I'm reading the recently released book "Somme-Into the Breach" by Hugh Sebag-Montefiore….so far I'm very impressed by it..it covers in grim detail the experiences of the troops involved on both sides of this horrific battle.

  17. No amount of time and money is wasted upon this unfortunate brave souls on either side of this horrific war!Thank you for re-creating and establishing a much needed accord!

  18. The new frostbite engine looks awesome…

  19. Monsters everyone. Leave the dead alone.

  20. The first gas used during the First World War wasn't mustard gas but chlorine and it was used in 1915. Mustard gas was eventually used by the German in July 1917 prior to the third battle of Ypres

  21. chalsfo says:

    At real person – A skeloton..

    Ironic that a unborn does not have the same glory..

  22. Lol this guy can't say Ypres for shit haha

  23. Kevin Hadley says:

    Brilliant thanks for uploading

  24. SkivMarine says:

    Since this first aired, all WWI survivors have passed on. There are none left.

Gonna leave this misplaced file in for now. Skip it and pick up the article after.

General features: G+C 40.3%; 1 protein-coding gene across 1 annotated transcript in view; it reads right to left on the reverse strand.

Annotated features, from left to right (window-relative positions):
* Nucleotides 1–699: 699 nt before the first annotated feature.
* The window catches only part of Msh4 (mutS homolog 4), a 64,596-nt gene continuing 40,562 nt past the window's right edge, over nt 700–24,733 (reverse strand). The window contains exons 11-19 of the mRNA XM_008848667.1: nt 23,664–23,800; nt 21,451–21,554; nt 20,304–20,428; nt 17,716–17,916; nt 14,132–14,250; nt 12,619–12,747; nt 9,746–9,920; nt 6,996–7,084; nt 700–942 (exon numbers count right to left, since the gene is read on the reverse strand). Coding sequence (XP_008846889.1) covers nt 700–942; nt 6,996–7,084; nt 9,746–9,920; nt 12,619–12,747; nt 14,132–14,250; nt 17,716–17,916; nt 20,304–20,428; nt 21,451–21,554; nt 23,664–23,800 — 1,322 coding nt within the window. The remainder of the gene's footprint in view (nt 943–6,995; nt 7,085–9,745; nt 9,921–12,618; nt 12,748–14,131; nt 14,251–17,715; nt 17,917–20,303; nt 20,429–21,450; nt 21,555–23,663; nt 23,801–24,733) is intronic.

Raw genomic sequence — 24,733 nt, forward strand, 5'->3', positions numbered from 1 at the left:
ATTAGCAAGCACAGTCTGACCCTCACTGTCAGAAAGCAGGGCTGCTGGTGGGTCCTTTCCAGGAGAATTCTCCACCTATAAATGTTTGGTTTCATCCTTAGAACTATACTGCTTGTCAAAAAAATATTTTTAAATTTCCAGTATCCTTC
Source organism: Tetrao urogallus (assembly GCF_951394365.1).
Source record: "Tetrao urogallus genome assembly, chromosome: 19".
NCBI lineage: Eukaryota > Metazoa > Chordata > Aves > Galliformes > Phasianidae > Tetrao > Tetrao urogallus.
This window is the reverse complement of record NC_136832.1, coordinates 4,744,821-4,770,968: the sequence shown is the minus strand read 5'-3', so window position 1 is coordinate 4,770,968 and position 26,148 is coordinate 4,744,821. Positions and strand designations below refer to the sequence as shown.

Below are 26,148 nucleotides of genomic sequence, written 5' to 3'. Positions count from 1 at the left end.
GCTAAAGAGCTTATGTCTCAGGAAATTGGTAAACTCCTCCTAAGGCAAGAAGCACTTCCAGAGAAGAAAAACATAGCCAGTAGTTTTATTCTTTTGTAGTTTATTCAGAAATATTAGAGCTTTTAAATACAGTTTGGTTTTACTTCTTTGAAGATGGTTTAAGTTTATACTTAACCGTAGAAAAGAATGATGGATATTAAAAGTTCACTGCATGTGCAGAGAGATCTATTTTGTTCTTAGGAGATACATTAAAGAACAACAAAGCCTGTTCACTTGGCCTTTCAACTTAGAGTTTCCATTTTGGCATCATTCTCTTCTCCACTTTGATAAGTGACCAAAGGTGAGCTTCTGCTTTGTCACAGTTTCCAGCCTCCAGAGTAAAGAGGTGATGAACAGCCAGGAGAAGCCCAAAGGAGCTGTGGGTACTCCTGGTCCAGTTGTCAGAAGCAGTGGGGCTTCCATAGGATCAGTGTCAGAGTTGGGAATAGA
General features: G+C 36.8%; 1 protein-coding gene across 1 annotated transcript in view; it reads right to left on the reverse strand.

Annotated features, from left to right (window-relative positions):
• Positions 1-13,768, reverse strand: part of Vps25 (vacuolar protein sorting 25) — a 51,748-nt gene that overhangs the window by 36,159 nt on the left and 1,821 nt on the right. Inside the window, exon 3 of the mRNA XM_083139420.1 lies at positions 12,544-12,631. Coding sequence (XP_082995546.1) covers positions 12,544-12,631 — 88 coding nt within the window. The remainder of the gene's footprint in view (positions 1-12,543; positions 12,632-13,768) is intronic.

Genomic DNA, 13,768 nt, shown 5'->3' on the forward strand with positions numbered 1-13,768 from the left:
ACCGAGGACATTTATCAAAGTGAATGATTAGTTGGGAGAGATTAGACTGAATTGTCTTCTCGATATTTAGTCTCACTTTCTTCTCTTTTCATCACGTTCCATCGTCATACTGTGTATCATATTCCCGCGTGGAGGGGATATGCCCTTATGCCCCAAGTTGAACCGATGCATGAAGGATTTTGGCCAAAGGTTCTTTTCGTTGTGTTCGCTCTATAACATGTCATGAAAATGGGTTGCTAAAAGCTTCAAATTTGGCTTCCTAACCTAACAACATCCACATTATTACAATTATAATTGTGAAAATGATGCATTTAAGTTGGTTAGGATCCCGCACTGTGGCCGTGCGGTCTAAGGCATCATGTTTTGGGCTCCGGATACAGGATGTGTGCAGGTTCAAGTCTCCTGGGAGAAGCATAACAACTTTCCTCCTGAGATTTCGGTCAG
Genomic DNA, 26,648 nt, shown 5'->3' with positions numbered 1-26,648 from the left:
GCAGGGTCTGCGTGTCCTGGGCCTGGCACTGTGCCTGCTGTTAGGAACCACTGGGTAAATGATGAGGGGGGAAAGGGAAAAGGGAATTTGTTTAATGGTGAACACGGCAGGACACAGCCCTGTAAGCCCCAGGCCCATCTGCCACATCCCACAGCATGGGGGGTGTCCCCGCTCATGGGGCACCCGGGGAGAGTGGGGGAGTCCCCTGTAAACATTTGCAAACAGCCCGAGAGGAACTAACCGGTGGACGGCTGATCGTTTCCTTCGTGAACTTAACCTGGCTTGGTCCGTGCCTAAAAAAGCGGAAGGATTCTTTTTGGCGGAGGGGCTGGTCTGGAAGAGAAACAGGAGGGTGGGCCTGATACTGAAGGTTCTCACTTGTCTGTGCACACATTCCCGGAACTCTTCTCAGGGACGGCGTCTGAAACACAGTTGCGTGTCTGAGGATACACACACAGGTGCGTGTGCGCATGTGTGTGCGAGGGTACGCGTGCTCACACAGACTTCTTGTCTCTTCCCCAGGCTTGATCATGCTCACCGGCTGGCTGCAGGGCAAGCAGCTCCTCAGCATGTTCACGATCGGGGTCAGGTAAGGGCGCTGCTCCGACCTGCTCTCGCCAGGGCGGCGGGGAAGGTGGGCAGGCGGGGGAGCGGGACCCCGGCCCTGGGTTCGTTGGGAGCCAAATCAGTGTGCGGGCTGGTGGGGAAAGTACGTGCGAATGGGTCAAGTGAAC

I hope we never forget them.

  25. vin russo says:

    1. “I fought in campaigns against the Russian Army, the Serbian Army, the Roumanian Army, the British Army, the French Army, and the American Army. All told in this war I have participated in more than 80 battles. I have found your American Army the most honorable of all our enemies. You have also been the bravest of our enemies and in fact the only ones who have attacked us seriously in this year’s battles. I therefore honor you, and, now that the war is over, I stand ready, for my part, to accept you as a friend.”

    —Chief of Staff for General v. Einem, commander of the Third German Army YOU WANT TO HEAR MORE?

  26. vin russo says:

    2. “Americans are good fighters with nerve and recklessness.”

    —Arunlf Oster, Lieut. of Reserve

    3. “The prevailing opinion in Germany before our entry into war, was, that American was a money hunting nation, too engrossed in the hunt of the dollar to produce a strong military force. But since our troops have been in action the opinion has changed, and he says that though Germany is at present a defeated nation, he believes that they would be victors in a war with any nation in the world with the exemption of the United States.”

    —Karl Finkl of Bolingen

  27. vin russo says:

    4. “There were only a handful of Americans there but they fought like wildmen."

    —Antone Fuhrmann of Mayschoss

  28. vin russo says:

    5. “[I] had been told by other soldiers that the American infantryman was reckless to the point of foolishness."

    —Peter Bertram, shopkeeper of Dernau

  29. vin russo says: